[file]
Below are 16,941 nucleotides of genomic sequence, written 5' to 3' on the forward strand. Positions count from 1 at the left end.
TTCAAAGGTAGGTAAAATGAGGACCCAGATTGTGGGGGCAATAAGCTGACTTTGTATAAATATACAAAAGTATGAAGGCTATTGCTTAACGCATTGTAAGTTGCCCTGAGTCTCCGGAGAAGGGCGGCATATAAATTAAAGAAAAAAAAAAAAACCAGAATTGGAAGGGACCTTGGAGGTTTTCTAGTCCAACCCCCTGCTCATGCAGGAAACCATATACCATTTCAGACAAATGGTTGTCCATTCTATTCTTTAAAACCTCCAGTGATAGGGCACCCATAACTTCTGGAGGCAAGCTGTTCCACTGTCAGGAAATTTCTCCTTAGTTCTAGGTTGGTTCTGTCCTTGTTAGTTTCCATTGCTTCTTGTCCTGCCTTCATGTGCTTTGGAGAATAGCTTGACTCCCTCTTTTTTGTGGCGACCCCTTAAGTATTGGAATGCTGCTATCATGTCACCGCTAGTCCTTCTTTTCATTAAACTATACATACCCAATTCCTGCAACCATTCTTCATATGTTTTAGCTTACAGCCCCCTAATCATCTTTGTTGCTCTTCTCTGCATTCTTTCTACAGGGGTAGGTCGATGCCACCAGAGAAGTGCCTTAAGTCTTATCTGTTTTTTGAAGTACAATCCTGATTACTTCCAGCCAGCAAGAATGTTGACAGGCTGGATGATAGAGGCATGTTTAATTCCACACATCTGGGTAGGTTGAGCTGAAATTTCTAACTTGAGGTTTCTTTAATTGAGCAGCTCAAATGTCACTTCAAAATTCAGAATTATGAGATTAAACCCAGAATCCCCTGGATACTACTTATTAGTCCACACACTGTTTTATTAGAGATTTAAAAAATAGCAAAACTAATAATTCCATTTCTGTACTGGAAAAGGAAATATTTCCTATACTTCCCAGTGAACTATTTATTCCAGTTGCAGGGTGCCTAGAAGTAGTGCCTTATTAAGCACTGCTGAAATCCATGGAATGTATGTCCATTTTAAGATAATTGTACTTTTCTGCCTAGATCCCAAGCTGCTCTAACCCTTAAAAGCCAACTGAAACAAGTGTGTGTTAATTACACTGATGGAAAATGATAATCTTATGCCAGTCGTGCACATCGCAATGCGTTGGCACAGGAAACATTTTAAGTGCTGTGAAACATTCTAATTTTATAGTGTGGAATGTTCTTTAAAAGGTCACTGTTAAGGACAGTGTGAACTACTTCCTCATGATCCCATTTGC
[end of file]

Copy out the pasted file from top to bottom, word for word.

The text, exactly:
Below are 16,941 nucleotides of genomic sequence, written 5' to 3' on the forward strand. Positions count from 1 at the left end.
TTCAAAGGTAGGTAAAATGAGGACCCAGATTGTGGGGGCAATAAGCTGACTTTGTATAAATATACAAAAGTATGAAGGCTATTGCTTAACGCATTGTAAGTTGCCCTGAGTCTCCGGAGAAGGGCGGCATATAAATTAAAGAAAAAAAAAAAAACCAGAATTGGAAGGGACCTTGGAGGTTTTCTAGTCCAACCCCCTGCTCATGCAGGAAACCATATACCATTTCAGACAAATGGTTGTCCATTCTATTCTTTAAAACCTCCAGTGATAGGGCACCCATAACTTCTGGAGGCAAGCTGTTCCACTGTCAGGAAATTTCTCCTTAGTTCTAGGTTGGTTCTGTCCTTGTTAGTTTCCATTGCTTCTTGTCCTGCCTTCATGTGCTTTGGAGAATAGCTTGACTCCCTCTTTTTTGTGGCGACCCCTTAAGTATTGGAATGCTGCTATCATGTCACCGCTAGTCCTTCTTTTCATTAAACTATACATACCCAATTCCTGCAACCATTCTTCATATGTTTTAGCTTACAGCCCCCTAATCATCTTTGTTGCTCTTCTCTGCATTCTTTCTACAGGGGTAGGTCGATGCCACCAGAGAAGTGCCTTAAGTCTTATCTGTTTTTTGAAGTACAATCCTGATTACTTCCAGCCAGCAAGAATGTTGACAGGCTGGATGATAGAGGCATGTTTAATTCCACACATCTGGGTAGGTTGAGCTGAAATTTCTAACTTGAGGTTTCTTTAATTGAGCAGCTCAAATGTCACTTCAAAATTCAGAATTATGAGATTAAACCCAGAATCCCCTGGATACTACTTATTAGTCCACACACTGTTTTATTAGAGATTTAAAAAATAGCAAAACTAATAATTCCATTTCTGTACTGGAAAAGGAAATATTTCCTATACTTCCCAGTGAACTATTTATTCCAGTTGCAGGGTGCCTAGAAGTAGTGCCTTATTAAGCACTGCTGAAATCCATGGAATGTATGTCCATTTTAAGATAATTGTACTTTTCTGCCTAGATCCCAAGCTGCTCTAACCCTTAAAAGCCAACTGAAACAAGTGTGTGTTAATTACACTGATGGAAAATGATAATCTTATGCCAGTCGTGCACATCGCAATGCGTTGGCACAGGAAACATTTTAAGTGCTGTGAAACATTCTAATTTTATAGTGTGGAATGTTCTTTAAAAGGTCACTGTTAAGGACAGTGTGAACTACTTCCTCATGATCCCATTTGC